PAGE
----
FILE: yes (.Xdefaults)
SPACE: yes
TAB: no

This leaves odd sort of gaps at the bottom where the transparency doesn't match the background, probably due to the lines not fitting evenly into the tiled area that the window manager allocates for the window. However, it's only a minor irritation, and the tinted transparency looks good, and does redraw okay on resize.

rxvt-unicode
MEM: no (16060/6176) more than aterm
FONT: yes
FILE: yes (.Xdefaults)
SPACE: yes
TAB: no

terminator
MEM: no (50076/25204) more than all of them!
FONT: no; only uses TTF fonts
FILE: yes (.config/terminator/config)
SPACE: maybe (the tabs are rather large, but don't show when no tabs)
TAB: yes, with bells on

This is a cool application if you like tiling your terminals but don't necessarily want to run a tiling window manager. It's a memory hog, but presumably that's because it's sort of a mini window manager in itself. One can split and tab the area with multiple sub-terminals. The tabbing model takes a bit getting used to, though, because rather than tabbing inside splits (like one does with most of the tabbing window managers I am familiar with) one splits inside tabs.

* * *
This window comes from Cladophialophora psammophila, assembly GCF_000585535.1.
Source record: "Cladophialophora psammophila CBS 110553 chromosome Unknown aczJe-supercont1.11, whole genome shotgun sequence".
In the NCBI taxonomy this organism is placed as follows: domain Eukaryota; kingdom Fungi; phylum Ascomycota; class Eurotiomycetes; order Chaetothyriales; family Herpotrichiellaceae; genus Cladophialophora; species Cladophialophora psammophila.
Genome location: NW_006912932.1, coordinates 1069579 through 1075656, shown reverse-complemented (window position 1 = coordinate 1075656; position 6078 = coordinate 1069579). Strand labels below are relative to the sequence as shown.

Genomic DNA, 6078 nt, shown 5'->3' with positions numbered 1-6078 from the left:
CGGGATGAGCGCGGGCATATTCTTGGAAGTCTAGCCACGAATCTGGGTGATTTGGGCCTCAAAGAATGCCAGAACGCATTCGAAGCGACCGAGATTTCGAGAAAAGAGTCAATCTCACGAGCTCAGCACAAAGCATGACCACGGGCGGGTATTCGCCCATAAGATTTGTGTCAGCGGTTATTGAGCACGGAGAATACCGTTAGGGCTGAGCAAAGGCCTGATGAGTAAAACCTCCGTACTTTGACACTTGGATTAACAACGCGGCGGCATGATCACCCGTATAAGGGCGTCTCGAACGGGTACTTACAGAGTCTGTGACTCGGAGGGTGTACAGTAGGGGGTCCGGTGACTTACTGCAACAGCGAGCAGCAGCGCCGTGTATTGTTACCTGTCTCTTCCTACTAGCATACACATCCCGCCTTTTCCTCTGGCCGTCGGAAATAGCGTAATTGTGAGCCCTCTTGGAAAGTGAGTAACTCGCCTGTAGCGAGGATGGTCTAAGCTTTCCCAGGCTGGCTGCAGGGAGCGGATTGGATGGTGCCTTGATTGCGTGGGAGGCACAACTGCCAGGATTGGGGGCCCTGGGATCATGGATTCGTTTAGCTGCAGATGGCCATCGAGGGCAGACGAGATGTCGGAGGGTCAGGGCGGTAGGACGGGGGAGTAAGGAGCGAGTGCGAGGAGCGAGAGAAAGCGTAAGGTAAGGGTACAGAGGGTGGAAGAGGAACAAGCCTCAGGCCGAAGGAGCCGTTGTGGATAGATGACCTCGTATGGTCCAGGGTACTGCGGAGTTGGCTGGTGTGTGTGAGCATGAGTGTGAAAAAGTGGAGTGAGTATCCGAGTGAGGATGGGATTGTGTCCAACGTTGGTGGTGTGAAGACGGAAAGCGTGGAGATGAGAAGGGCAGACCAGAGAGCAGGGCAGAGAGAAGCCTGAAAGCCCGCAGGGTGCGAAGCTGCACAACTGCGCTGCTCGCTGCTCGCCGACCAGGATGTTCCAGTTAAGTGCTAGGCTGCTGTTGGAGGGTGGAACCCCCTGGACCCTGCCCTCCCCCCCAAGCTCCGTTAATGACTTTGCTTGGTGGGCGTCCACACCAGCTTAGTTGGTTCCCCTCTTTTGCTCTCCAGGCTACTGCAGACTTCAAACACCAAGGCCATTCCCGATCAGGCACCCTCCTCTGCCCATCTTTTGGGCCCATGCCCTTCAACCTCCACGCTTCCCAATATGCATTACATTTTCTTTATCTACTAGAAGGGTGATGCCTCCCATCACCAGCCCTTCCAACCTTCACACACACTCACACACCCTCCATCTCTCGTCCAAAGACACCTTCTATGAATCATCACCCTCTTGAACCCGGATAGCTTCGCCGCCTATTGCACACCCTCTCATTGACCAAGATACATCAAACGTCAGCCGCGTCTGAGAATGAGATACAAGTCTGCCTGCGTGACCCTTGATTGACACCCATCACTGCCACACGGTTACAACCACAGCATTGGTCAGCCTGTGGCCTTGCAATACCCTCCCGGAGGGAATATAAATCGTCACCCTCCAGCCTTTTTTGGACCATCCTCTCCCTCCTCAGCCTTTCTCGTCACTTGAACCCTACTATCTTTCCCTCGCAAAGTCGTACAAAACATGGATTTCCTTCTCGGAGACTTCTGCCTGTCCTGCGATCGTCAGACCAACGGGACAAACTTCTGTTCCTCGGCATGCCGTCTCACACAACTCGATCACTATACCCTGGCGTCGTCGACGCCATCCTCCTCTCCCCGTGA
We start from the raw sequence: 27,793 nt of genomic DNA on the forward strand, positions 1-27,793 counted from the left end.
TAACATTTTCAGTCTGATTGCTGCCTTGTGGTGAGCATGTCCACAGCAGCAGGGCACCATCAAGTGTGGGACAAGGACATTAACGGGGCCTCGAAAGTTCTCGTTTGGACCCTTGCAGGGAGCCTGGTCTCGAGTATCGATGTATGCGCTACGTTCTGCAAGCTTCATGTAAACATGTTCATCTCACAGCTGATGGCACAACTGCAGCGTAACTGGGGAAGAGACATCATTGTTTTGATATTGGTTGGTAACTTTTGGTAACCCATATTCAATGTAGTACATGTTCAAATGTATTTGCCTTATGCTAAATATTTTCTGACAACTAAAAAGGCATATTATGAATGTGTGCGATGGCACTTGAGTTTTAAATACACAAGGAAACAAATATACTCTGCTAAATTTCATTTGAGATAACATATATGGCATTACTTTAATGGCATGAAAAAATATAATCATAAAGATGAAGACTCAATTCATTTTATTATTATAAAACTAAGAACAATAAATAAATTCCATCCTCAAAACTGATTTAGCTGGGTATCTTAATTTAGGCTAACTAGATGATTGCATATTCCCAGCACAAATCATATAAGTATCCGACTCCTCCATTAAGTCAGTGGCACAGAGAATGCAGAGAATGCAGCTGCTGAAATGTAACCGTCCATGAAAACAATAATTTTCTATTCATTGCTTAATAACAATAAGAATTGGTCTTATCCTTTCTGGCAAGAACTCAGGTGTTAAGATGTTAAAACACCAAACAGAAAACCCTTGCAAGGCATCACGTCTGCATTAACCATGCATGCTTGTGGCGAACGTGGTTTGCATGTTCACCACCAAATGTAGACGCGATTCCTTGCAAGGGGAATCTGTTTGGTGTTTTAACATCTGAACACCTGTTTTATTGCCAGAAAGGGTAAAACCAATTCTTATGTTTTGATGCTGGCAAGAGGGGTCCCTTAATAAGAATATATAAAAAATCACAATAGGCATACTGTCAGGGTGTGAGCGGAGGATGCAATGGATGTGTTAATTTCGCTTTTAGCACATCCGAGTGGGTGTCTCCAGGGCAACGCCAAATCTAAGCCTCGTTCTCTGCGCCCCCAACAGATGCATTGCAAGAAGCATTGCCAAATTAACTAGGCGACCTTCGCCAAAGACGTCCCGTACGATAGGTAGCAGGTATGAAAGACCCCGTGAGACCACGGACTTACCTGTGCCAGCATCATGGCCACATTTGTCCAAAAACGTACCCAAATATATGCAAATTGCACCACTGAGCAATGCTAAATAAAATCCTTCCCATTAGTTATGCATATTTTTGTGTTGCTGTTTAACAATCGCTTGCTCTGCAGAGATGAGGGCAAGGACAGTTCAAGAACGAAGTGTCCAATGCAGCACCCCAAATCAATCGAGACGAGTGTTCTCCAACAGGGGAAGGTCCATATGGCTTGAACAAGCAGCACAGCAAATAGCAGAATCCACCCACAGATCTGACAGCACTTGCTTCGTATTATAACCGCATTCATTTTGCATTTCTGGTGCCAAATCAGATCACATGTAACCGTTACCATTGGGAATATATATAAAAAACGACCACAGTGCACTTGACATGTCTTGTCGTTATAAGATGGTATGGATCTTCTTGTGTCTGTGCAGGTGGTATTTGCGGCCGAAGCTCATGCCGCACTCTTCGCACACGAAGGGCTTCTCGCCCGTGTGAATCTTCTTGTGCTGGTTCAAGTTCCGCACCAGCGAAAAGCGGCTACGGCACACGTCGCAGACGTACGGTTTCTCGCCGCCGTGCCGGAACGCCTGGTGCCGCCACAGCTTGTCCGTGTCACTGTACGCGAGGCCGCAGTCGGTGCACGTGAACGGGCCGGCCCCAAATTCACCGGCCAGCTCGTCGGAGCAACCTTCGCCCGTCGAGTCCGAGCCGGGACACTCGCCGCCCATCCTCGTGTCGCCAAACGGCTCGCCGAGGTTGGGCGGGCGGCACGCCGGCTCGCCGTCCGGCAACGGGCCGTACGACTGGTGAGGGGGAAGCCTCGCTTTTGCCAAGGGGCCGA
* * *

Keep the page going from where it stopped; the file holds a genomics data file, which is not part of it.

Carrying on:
However, as I said, it's a memory hog, and if I want to tile inside a terminal, I've found I prefer dvtm, which has the advantage of running on the Linux console as well as inside terminal emulators.


The terminals without transparency:

I didn't check everything with these ones, because they were already out of the running once I found that they didn't support transparency.

xterm
MEM: maybe (6436/3312) more than mrxvt, less than aterm
FONT: yes
FILE: yes (.Xdefaults)
SPACE: yes
TAB: no

roxterm
PT: no
MEM: ?
FONT:?
FILE: yes
SPACE: no (doesn't seem to be an option to disable the menu)
TAB: yes

Xfce4-terminal
PT: no - this surprised me, because I thought it was supposed to support transparency, but I couldn't find any way of configuring it. I guess it's because Xfce4 runs its own compositing manager, and the transparency is done with that.
MEM: ?
FONT: no; only uses TTF fonts
FILE: ?
SPACE: maybe (the tabs are rather large, but don't show when no tabs) And the menu-bar can be disabled.
TAB: yes

Konsole
PT: sometimes; the unfriendly thing deliberately disabled transparency because it declared that I was using a window manager that didn't support transparency. So I guess this is one for the KDE users only.
MEM: ?
FONT: no; only uses TTF fonts
FILE: ?
SPACE: yes (menu bar can be hidden)
TAB: yes

This has an intriguing feature that a window can be split into different views of the same terminal session. A bit like one can have multiple views into the same editing buffer in vim.


The terminals which wouldn't run for me:
*lxterminal
*Gnome-terminal
*evilvte (binary)
*evilvte (compiled from source)

Note that all of these were vte-based so there may be something odd with my setup, or that they were expecting to run in a Gnome environment, or I didn't give them the right options or something. While terminator is also vte-based, it has a --no-gconf option which seems to help in running it in a non-Gnome environment.


Verdict: I went with aterm.